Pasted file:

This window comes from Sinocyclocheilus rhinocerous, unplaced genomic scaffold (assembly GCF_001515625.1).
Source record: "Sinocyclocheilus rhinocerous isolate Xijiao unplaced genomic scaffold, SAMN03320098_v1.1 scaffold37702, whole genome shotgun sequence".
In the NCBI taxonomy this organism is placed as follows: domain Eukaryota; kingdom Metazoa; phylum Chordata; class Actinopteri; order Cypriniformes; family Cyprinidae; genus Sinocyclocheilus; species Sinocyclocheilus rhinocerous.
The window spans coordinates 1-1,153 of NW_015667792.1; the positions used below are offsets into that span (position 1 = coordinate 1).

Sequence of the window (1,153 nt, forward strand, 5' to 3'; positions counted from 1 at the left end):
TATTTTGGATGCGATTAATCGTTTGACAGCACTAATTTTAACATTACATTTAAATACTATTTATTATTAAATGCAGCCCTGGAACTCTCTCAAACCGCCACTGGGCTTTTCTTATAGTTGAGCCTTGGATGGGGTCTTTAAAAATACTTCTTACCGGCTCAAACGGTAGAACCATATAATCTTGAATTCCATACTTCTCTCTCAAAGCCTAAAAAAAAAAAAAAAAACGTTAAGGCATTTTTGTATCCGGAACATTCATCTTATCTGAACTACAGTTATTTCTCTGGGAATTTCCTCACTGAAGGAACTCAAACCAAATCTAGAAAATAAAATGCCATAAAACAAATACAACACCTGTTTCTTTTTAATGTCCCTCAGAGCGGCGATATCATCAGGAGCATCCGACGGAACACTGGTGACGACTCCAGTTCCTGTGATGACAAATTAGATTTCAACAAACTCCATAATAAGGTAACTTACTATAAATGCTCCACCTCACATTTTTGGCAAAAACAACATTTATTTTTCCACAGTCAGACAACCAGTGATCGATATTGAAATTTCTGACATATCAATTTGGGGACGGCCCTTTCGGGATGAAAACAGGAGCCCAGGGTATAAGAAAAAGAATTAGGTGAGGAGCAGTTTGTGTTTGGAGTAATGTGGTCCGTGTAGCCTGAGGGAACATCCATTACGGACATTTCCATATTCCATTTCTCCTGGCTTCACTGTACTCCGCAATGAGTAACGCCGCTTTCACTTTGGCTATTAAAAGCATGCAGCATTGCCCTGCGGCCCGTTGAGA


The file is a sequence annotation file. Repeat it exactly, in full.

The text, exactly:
This window comes from Sinocyclocheilus rhinocerous, unplaced genomic scaffold (assembly GCF_001515625.1).
Source record: "Sinocyclocheilus rhinocerous isolate Xijiao unplaced genomic scaffold, SAMN03320098_v1.1 scaffold37702, whole genome shotgun sequence".
In the NCBI taxonomy this organism is placed as follows: domain Eukaryota; kingdom Metazoa; phylum Chordata; class Actinopteri; order Cypriniformes; family Cyprinidae; genus Sinocyclocheilus; species Sinocyclocheilus rhinocerous.
The window spans coordinates 1-1,153 of NW_015667792.1; the positions used below are offsets into that span (position 1 = coordinate 1).

Sequence of the window (1,153 nt, forward strand, 5' to 3'; positions counted from 1 at the left end):
TATTTTGGATGCGATTAATCGTTTGACAGCACTAATTTTAACATTACATTTAAATACTATTTATTATTAAATGCAGCCCTGGAACTCTCTCAAACCGCCACTGGGCTTTTCTTATAGTTGAGCCTTGGATGGGGTCTTTAAAAATACTTCTTACCGGCTCAAACGGTAGAACCATATAATCTTGAATTCCATACTTCTCTCTCAAAGCCTAAAAAAAAAAAAAAAAACGTTAAGGCATTTTTGTATCCGGAACATTCATCTTATCTGAACTACAGTTATTTCTCTGGGAATTTCCTCACTGAAGGAACTCAAACCAAATCTAGAAAATAAAATGCCATAAAACAAATACAACACCTGTTTCTTTTTAATGTCCCTCAGAGCGGCGATATCATCAGGAGCATCCGACGGAACACTGGTGACGACTCCAGTTCCTGTGATGACAAATTAGATTTCAACAAACTCCATAATAAGGTAACTTACTATAAATGCTCCACCTCACATTTTTGGCAAAAACAACATTTATTTTTCCACAGTCAGACAACCAGTGATCGATATTGAAATTTCTGACATATCAATTTGGGGACGGCCCTTTCGGGATGAAAACAGGAGCCCAGGGTATAAGAAAAAGAATTAGGTGAGGAGCAGTTTGTGTTTGGAGTAATGTGGTCCGTGTAGCCTGAGGGAACATCCATTACGGACATTTCCATATTCCATTTCTCCTGGCTTCACTGTACTCCGCAATGAGTAACGCCGCTTTCACTTTGGCTATTAAAAGCATGCAGCATTGCCCTGCGGCCCGTTGAGA